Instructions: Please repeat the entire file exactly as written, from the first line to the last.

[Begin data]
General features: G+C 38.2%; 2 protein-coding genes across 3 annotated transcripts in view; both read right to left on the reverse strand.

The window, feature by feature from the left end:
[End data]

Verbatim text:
General features: G+C 38.2%; 2 protein-coding genes across 3 annotated transcripts in view; both read right to left on the reverse strand.

The window, feature by feature from the left end: